http://www.allaboutgod.com/attributes-of-god-2.htm<br />All About Philosophy. Org. 2002. Deism. Accessed last February 15, 2011 from http://www.allaboutphilosophy.org/deism.htm<br />Archie, Lee C. 2006. Thomas Aquinas’ The Five Ways. Philosophy of Religion. Accessed last February 15, 2011 from http://philosophy.lander.edu/intro/aquinas.shtml.<br />Herling, Brad. 2010. What is Religion? Accessed last February 16 from http://www.studyreligion.org/what/index.html.  <br />Holt, Tim. 2008. Philosophy of Religion. Accessed last February 15, 2011 from http://www.philosophyofreligion.info. <br />Newall, Paul. 2005. Philosophy or Religion. Accessed last February 15, 2011 from http://www.galilean-library.org/site/index.php/page/index.html/_/essays/introducingphilosophy/ 15a-philosophy-of-religion-part-1-r31. <br />Taliaferro, Charles. 2007. Philosophy of Religion. The Stanford Encyclopedia of Philosophy. Accessed last February 15, 2011 from  http://plato.stanford.edu/archives/spr2011/ entries/philosophy-religion/. <br />
A Primer on the Philosophy of Religion and the Problem of God's Existence (part2)
A Primer on the Philosophy of Religion and the Problem of God's Existence (part2)

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A Primer on the Philosophy of Religion and the Problem of God's Existence (part2)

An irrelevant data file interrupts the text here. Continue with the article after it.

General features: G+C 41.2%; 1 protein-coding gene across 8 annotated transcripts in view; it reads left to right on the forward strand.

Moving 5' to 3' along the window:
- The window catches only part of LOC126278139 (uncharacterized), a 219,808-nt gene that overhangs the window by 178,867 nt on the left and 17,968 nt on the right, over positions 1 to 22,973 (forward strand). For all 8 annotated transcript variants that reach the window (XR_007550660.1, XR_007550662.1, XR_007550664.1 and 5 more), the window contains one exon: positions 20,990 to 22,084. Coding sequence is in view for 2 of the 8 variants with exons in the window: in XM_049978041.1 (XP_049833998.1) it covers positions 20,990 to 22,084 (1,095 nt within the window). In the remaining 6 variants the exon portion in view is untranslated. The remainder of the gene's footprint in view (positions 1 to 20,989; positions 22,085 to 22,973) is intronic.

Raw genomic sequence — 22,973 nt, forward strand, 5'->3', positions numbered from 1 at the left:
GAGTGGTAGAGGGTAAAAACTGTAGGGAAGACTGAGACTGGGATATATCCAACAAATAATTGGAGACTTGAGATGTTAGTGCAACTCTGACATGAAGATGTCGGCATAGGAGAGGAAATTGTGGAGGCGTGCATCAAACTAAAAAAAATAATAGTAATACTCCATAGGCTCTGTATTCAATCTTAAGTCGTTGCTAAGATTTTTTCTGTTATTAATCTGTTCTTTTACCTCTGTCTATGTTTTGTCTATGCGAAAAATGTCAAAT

• 1. Arguments for Theism<br />Pascal’s Wager<br />Pascal’s Wager is an argument for belief in God based not on an appeal to evidence that God exists but rather based on an appeal to self-interest. It is in our interests to believe in God, the argument suggests, and it is therefore rational for us to do so.<br />The claim that it is in our interests to believe in God is supported by a consideration of the possible consequences of belief and unbelief. If we believe in God, the argument runs, then if he exists then we will receive an infinite reward in heaven while if he does not then we have lost little or nothing.<br />If we do not believe in God, the argument continues, then if he exists then we will receive an infinite punishment in hell while he does not then we will have gained little or nothing.<br />Either receiving an infinite reward in heaven or losing little or nothing is clearly preferable to either receiving an infinite punishment in hell or gaining little or nothing. It is therefore in our interests, and so rational, to believe in God.<br />The Ontological Argument<br />The ontological argument is an argument that attempts to prove the existence of God through abstract reasoning alone. The argument begins with an explication of the concept of God. Part of what we mean when we speak of “God” is “perfect being”; that is what the word “God” means. A God that exists, of course, is better than a God that doesn’t. To speak of God as a perfect being is therefore to imply that he exists. If God’s perfection is a part of the concept of God, though, and if God’s perfection implies God’s existence, then God’s existence is implied by the concept of God. When we speak of “God” we cannot but speak of a being that exists. To say that God does not exist is to contradict oneself; it is literally to speak nonsense.<br />The Teleological Argument<br />The teleological argument is the argument from the order in the world to the existence of a being that created it with a specific purpose in mind. The universe is a highly complex system. The scale of the universe alone is astounding, and the natural laws that govern it perplex scientists still after generations of study. It is also, however, a highly ordered system; it serves a purpose. The world provides exactly the right conditions for the development and sustenance of life, and life is a valuable thing. That this is so is remarkable; there are numerous ways in which the universe might have been different, and the vast majority of possible universes would not have supported life. To say that the universe is so ordered by chance is therefore unsatisfactory as an explanation of the appearance of design around us. It is far more plausible, and far more probable, that the universe is the way it is because it was created by God with life in mind.<br />Cosmological Argument<br />According to Plato in his dialogue the Timaeus,<br />... everything that comes to be or changes must do so owing to some cause; for nothing can come to be without a cause.<br />This is the idea behind the cosmological argument, which infers the existence of God from the apparent fact that the universe and the phenomena in it exist when it seems that they need not do so (hence the question that occurs to many people, philosophers or not: quot; why is there something rather than nothing?quot; ). The argument was later formulated in different ways by Aristotle, Aquinas and Leibniz, the idea being to note that the universe cannot account for its own existence—so it is claimed—and thus a cause is sought outside of it to explain the brute fact of existence.<br />The cosmological argument is the argument from the existence of the world or universe to the existence of a being that brought it into and keeps it in existence.<br />Thomas Aquinas’ quot; The Five Ways of Proving the Existence of God.”<br />The Argument from Motion. Thomas argues that since everything that moves is moved by another, there must thereby exist an Unmoved Mover.<br />The Argment from Efficient Cause. The sequence of causes which make up this universe must have a First Cause.<br />The Argument to Necessary Being. Since all existent things depend upon other things for their existence, there must exist at least one thing that is a Necessary Being.<br />The Argument from Gradation. Since all existent things can be compared as to such qualities as goodness, there must exist something that is an Absolutely Good Being<br />The Argument from Design. (also named quot; The Teleological Argumentquot; ) The intricate design and order of existent things and natural processes imply that a Great Designer exists.<br />Arguments for Atheism<br />The Problem of Evil<br />The problem of evil is the problem of reconciling the existence of an omniscient, omnipotent and benevolent God with the existence of a world full of evil and suffering. If God is omniscient then he knows how to bring it about that there is neither evil nor suffering. If God is omnipotent then he is able to bring it about that there is neither evil nor suffering. If God is benevolent then he wants to bring it about that there is neither evil nor suffering. But if God knows how to, is able to and wants to bring it about that there is neither evil nor suffering, then why does he not do so? The simplest answer is that God does not do so because he does not exist. This is by far the most popular argument for atheism.<br />Arguments for Agnosticism<br />The Argument from Uncertainty<br />The argument from uncertainty takes the fact that we cannot achieve certainty as to whether God exists as justification for agnosticism. Whatever evidence there is for theism and for atheism is fallible, the argument suggests, and therefore ought to be rejected. Of course, we accept fallible evidence as sufficient justification for many of our beliefs, so this argument will only be persuasive if there is some reason to require better evidence when answering religious questions than we require in these other cases. One possible reason for so doing is the importance of being right concerning the existence of God.<br />The Argument from Incomprehensibility<br />An alternative approach to arguing for agnosticism is the argument from incomprehensibility. Theists have often been content to say that we are unable to comprehend God, that his being transcends our mundane experiences and that our concepts, which are derived from such experiences, cannot be used to describe him. If true, then this might be thought to count in favor of agnosticism; if we cannot comprehend God, then how can we reason with any confidence concerning his existence?<br />End Notes:<br />Religion plays a vital role in an individual’s life. One may take a position, whether theism, atheism, or agnosticism. Each one may differ from another’s view, but in the end religion is and will always be personal. It is something that a person chooses freely for himself and not dictated by anyone. Whether one believes or not, or doesn’t really care at all it’s his choice. We always aim for a goal, an end point, and a destination. Religion then is like a vehicle, one that we chose in order for us to get to our desired destination. More specifically for theists, religion helps us to connect with God. Be it a bicycle, a jeepney, or a bulletin train, we are somewhat assured that our vehicle of choice would bring us there. The travel time might differ, but we are certain that we are moving towards our destination or are we? <br />And yes, religion is good, but far greater than religion is having a personal relationship with God. In the end, God will not ask us, “what is your religion?” God doesn’t favor one religion over another, and so no one manipulates salvation. Any religion who would claim that theirs is the way to salvation is deceiving its entire follower. Instead, God is more concern with our personal relationship with Him. Try asking yourself, “do you have a personal relationship with God?”<br />_____________________________________________________________________________________________________<br />References:<br />All About God Ministries, Inc. 2002. Attributes of God. Accessed last February 15, 2011 from HYPERLINK quot; http://www.allaboutgod.com/attributes-of-god-2.htmquot; http://www.allaboutgod.com/attributes-of-god-2.htm<br />All About Philosophy. Org. 2002. Deism. Accessed last February 15, 2011 from http://www.allaboutphilosophy.org/deism.htm<br />Archie, Lee C. 2006. Thomas Aquinas’ The Five Ways. Philosophy of Religion. Accessed last February 15, 2011 from http://philosophy.lander.edu/intro/aquinas.shtml.<br />Herling, Brad. 2010. What is Religion? Accessed last February 16 from http://www.studyreligion.org/what/index.html. <br />Holt, Tim. 2008. Philosophy of Religion. Accessed last February 15, 2011 from http://www.philosophyofreligion.info. <br />Newall, Paul. 2005. Philosophy or Religion. Accessed last February 15, 2011 from http://www.galilean-library.org/site/index.php/page/index.html/_/essays/introducingphilosophy/ 15a-philosophy-of-religion-part-1-r31. <br />Taliaferro, Charles. 2007. Philosophy of Religion. The Stanford Encyclopedia of Philosophy. Accessed last February 15, 2011 from  http://plato.stanford.edu/archives/spr2011/ entries/philosophy-religion/. <br />